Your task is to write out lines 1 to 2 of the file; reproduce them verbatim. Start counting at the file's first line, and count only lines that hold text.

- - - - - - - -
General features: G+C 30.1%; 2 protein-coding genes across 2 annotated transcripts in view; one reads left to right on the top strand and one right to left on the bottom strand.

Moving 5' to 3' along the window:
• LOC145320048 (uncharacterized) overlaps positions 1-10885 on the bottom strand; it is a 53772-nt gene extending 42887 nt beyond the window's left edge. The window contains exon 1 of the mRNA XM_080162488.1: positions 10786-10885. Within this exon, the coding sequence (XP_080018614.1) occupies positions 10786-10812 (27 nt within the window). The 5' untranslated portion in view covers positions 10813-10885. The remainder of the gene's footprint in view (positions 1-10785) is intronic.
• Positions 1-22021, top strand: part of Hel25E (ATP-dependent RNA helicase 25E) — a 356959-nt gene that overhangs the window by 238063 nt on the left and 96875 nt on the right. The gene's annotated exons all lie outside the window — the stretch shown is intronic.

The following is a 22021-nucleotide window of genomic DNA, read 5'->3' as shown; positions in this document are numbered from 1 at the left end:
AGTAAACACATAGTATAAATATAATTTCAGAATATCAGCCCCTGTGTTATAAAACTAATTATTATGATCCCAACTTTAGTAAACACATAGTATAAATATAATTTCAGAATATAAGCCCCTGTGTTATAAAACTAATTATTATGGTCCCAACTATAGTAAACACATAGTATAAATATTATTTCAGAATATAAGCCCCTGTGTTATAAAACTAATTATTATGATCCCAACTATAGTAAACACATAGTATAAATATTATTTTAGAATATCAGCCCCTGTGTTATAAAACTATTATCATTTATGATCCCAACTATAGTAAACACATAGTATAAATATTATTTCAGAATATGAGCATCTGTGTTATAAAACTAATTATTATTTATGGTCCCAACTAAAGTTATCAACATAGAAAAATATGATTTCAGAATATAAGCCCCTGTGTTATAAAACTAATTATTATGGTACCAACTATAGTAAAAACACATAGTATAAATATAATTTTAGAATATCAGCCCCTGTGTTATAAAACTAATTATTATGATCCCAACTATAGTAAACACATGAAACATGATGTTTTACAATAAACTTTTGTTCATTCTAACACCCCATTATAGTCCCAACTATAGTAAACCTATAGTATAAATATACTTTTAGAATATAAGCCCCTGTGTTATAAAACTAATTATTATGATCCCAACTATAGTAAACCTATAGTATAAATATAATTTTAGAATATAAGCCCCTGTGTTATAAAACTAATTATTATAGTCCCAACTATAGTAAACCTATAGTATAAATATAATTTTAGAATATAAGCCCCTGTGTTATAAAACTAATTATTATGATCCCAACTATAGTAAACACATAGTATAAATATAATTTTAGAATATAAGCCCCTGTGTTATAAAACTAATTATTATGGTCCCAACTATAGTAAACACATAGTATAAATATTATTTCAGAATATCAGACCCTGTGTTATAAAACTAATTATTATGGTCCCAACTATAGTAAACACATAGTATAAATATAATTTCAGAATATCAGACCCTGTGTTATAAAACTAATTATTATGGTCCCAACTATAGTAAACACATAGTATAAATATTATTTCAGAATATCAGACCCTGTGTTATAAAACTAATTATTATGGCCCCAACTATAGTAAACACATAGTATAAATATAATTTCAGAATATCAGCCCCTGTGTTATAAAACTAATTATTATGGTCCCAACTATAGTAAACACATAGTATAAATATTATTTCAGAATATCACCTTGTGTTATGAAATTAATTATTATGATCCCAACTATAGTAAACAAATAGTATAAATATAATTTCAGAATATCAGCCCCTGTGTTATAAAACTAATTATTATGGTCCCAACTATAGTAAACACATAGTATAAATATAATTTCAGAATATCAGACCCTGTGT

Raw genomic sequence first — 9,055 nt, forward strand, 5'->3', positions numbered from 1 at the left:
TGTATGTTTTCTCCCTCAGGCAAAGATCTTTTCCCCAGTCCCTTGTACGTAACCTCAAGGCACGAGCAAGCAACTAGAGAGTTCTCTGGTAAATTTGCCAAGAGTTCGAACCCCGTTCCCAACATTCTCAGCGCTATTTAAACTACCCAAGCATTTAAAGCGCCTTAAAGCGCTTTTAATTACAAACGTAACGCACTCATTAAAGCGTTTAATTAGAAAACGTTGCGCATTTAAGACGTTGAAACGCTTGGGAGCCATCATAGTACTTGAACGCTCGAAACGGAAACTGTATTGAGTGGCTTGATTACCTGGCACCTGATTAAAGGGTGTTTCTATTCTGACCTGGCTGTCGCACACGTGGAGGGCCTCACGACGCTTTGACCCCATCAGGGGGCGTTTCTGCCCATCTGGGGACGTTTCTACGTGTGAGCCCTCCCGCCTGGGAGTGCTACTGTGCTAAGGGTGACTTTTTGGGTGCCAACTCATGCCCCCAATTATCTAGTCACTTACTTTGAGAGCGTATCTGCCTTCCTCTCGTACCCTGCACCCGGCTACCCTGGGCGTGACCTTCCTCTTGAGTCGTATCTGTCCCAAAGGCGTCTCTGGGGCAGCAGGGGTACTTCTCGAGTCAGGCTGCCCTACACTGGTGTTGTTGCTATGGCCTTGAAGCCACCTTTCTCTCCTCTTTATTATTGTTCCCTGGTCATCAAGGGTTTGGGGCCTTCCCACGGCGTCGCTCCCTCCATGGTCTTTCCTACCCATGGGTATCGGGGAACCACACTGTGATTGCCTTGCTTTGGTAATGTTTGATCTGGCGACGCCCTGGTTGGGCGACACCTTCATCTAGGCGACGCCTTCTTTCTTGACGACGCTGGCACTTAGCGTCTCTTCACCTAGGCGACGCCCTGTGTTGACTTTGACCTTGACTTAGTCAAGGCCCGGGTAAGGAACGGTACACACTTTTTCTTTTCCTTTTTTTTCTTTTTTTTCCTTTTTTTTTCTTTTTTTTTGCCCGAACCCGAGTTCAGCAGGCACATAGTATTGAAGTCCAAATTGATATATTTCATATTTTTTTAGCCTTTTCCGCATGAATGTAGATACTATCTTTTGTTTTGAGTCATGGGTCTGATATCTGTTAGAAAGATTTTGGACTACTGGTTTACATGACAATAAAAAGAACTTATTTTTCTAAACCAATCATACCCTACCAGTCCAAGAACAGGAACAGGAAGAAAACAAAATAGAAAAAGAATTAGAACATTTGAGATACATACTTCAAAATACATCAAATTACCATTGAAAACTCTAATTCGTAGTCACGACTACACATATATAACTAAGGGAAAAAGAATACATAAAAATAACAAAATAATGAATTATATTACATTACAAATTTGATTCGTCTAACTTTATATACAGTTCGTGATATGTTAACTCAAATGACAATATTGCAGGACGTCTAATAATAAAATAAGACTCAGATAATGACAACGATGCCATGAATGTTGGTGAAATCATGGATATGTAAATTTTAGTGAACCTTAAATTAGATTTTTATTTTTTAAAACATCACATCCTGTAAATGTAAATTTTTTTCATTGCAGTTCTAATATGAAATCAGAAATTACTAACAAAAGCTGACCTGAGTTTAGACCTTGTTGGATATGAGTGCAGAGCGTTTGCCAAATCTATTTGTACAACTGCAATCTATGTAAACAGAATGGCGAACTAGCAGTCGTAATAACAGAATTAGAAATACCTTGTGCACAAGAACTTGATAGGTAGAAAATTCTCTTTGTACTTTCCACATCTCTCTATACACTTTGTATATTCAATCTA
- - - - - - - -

General features: G+C 30.1%; 2 protein-coding genes across 2 annotated transcripts in view; one reads left to right on the top strand and one right to left on the bottom strand.

Moving 5' to 3' along the window: